Tuesday, January 27, 2015

Gesture detection and scrollview issue

In one of my latest application when I implemented ViewFlipper with gesture listener, I come across a strange issue. All child of ViewFlipper are scrollViews. I implemented simple gesture listener like when swipe to left or right will take to the next scrollView. But the issue was swipe functionality is not working in scrollView. If the ViewFlipper child are any other layout like Linearlayout, swipe functionality is working fine. As usual, I debugged and found that, we have to override the dispatchTouchEvent(MotionEvent e) of activity class.

The dispatchTouchEvent() will look like this,
public boolean dispatchTouchEvent(MotionEvent ev) {
super.dispatchTouchEvent(ev);
return gestureDetector.onTouchEvent(ev);
}
Where gestureDetector is an instance of android.view.GestureDetector class.

Reference:
http://stackoverflow.com/questions/8330187/gesture-detection-and-scrollview-issue

Thursday, January 22, 2015

How to avoid MEMORY LEAKS in Android

Memory leaks means resources which are not available for garbage collection. GC will free resources which are not referenced. Sometimes a single reference can prevent a large set of objects from being garbage collected. For example, some static variables which are referenced in an activity may not be for GC, because as long as the reference exists, the Activity will be kept in memory, leaking all of its views.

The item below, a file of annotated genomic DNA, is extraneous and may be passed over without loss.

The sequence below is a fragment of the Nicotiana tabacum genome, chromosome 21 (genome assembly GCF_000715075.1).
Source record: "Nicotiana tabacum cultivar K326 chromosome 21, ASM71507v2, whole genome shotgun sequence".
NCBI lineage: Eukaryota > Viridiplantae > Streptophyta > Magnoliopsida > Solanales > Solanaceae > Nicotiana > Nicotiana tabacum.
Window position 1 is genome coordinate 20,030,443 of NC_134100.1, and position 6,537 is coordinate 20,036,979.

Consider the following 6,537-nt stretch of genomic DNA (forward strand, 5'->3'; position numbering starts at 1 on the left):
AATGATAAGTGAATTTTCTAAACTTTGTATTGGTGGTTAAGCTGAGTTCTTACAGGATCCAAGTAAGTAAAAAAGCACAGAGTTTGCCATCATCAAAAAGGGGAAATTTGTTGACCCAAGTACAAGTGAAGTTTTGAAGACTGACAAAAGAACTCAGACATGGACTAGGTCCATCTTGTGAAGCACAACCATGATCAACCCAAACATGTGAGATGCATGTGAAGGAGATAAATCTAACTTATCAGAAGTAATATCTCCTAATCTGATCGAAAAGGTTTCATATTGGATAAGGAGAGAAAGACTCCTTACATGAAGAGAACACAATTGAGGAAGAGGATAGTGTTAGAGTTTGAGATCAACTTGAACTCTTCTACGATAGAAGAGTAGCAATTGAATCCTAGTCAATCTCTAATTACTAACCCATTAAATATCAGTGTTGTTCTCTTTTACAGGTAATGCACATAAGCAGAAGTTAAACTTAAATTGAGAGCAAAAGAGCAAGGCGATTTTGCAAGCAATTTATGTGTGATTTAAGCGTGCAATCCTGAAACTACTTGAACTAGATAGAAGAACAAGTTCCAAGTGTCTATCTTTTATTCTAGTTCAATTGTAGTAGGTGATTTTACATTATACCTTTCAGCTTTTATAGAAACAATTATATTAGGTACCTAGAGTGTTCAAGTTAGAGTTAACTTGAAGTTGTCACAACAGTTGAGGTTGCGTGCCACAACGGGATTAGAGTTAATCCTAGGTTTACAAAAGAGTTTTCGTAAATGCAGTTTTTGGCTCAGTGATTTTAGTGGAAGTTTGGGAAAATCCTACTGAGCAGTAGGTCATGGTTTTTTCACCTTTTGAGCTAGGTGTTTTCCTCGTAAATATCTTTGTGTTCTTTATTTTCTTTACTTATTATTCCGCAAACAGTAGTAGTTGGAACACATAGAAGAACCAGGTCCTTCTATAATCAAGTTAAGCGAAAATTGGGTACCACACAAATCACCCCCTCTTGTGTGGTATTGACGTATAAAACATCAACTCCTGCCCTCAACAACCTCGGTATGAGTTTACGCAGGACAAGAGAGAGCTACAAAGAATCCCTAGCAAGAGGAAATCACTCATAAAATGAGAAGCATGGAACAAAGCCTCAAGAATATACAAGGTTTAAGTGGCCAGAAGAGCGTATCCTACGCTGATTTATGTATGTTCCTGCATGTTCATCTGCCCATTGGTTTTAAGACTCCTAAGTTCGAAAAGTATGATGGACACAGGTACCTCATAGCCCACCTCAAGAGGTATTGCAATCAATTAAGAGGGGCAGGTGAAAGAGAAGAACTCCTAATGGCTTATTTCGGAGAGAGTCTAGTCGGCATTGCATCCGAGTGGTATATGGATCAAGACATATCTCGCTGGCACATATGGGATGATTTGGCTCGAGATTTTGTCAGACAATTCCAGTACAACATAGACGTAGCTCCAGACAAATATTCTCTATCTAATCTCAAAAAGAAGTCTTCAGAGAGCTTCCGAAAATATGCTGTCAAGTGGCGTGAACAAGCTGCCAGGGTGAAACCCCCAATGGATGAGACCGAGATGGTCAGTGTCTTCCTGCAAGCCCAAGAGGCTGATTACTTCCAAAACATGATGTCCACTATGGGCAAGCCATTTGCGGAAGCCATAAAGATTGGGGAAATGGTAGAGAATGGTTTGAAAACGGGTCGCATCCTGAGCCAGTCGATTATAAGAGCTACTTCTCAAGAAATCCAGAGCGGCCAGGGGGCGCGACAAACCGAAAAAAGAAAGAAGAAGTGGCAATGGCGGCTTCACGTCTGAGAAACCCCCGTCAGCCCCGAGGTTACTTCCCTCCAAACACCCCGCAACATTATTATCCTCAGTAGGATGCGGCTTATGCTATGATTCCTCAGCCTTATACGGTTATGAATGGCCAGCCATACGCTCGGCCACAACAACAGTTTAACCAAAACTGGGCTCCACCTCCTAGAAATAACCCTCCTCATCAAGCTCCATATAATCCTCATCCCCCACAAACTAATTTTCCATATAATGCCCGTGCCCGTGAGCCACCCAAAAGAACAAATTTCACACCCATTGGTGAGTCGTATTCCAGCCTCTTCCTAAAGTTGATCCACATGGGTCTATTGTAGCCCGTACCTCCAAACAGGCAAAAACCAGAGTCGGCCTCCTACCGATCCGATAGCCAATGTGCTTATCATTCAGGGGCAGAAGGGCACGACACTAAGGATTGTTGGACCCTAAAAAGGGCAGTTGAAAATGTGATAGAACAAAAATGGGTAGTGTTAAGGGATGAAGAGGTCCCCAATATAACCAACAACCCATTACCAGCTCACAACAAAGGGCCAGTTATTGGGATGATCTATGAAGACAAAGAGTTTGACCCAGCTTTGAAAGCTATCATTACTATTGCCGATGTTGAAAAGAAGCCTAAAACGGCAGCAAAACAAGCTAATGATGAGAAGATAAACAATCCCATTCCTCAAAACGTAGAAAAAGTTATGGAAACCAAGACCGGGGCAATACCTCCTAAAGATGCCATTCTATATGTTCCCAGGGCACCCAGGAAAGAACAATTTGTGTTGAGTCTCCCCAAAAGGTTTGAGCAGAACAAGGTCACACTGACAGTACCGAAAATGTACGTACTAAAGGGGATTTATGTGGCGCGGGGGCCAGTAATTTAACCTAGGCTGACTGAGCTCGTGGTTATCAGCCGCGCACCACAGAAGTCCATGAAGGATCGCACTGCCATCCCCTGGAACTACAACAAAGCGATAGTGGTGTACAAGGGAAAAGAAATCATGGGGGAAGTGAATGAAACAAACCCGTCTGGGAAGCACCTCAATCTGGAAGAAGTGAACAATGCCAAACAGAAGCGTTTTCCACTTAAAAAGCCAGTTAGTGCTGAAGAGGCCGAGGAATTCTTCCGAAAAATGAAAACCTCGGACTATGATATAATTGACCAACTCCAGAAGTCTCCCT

Code snippet from Romain Guy is as,

private static Drawable sBackground;

@Override
protected void onCreate(Bundle state) {
  super.onCreate(state);

  TextView label = new TextView(this);
  label.setText("Leaks are bad");

  if (sBackground == null) {
    sBackground = getDrawable(R.drawable.large_bitmap);
  }
  label.setBackgroundDrawable(sBackground);

  setContentView(label);
}
Here, the static drawable sBackground will leak.

The solution here is when the activity gets destroyed, release the drawable in destroy and unbind all callbacks


Here, our onDestroy() will look like this,


protected void onDestroy() { 
super.onDestroy();
sBackground.setCallbacks(null);
sBackground = null;
}

So that the drawable sBackground will be available for GC and can prevent memory leak when activity gets destroyed.

Another common cause for memory leak is non-static inner classes in an Activity. This commonly comes when creating fragments in an Activity. Either create static inner classes or create stand alone classes.

Reference:
http://android-developers.blogspot.in/2009/01/avoiding-memory-leaks.html
http://stackoverflow.com/questions/6567647/avoid-memory-leaks-on-android

Androidians